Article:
FREDERICK I. (1369-1428), elector and duke of Saxony, surnamed the Pugnacious, eldest son of Landgraf Frederick the Severe of Thuringia and of Catherine countess of Henneberg, was born at Altenburg, March 29, 1369. On the death of his father in 1381, he and his two brothers succeeded to the inheritance under the guardianship of their mother, but were compelled to grant a portion of it to their father's two brothers. The death of one of their father's brothers in 1407 occasioned a renewal of the inheri-tance dispute with the remaining brother, and an amicable settlement was not arrived at till 1410. Previous to this Frederick had distinguished himself in wars against the Lithuanians, Hungary, and King Wenzel of Germany; and having in 1420 collected an army against the Hussites, he was for a time so uniformly successful, that in 1423 the emperor Sigismund, in recognition of his valuable services, created him elector and duke of Saxony. With these honours, however, Sigismund also laid upon him the whole burden of the Hussite war; and the result was that, by an overwhelming defeat at Aussig in 1426, nearly all the Saxons capable of bearing arms were either killed or placed hors de combat. Frederick did not long survive this disaster, dying at Altenburg, 4th January 1428. The university of Leipsic was founded by Frederick in 1409.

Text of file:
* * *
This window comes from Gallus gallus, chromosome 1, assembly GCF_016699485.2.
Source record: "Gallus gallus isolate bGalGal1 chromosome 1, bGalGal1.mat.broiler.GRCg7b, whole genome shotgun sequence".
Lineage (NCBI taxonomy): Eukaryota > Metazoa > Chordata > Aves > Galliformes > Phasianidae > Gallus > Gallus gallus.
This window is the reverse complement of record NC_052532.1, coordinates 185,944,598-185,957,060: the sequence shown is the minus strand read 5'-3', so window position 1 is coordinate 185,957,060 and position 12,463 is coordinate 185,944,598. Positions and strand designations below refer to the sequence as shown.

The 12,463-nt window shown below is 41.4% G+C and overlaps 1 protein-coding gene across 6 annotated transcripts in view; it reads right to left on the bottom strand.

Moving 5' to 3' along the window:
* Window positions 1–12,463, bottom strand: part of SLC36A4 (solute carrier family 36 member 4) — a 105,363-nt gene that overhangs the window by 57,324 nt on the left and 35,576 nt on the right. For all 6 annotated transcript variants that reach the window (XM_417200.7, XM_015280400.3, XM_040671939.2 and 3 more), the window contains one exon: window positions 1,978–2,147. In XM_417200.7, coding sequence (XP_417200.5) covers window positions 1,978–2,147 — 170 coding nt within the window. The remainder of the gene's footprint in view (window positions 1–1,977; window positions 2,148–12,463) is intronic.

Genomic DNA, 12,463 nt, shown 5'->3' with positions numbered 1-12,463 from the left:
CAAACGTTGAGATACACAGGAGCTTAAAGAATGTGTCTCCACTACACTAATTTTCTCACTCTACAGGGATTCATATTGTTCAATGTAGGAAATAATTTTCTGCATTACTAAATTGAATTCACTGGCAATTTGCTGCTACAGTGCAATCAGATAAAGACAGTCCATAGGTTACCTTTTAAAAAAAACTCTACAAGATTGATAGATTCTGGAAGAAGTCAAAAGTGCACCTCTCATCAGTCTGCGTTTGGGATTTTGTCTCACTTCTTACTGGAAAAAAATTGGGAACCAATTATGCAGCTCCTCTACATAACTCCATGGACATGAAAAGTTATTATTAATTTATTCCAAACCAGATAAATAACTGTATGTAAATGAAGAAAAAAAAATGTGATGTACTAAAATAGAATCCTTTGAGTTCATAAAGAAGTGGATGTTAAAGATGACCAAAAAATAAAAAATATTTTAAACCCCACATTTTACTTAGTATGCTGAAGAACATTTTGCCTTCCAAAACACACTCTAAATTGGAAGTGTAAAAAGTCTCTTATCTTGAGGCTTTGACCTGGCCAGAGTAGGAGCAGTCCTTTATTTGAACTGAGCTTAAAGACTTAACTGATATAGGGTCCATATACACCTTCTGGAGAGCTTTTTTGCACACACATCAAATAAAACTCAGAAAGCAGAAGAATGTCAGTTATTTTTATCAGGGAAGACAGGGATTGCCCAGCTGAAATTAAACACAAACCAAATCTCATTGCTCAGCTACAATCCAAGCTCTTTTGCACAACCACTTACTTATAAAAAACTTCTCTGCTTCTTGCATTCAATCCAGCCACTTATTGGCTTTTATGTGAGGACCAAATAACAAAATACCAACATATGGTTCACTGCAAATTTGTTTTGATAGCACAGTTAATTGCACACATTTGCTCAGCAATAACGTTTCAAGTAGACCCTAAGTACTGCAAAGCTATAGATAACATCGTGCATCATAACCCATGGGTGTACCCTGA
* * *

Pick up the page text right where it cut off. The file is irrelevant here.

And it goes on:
See life by Spalatin in Mencke's Scriptores rerum Germ.; and life 1 by Horn, Leipsic, 1733.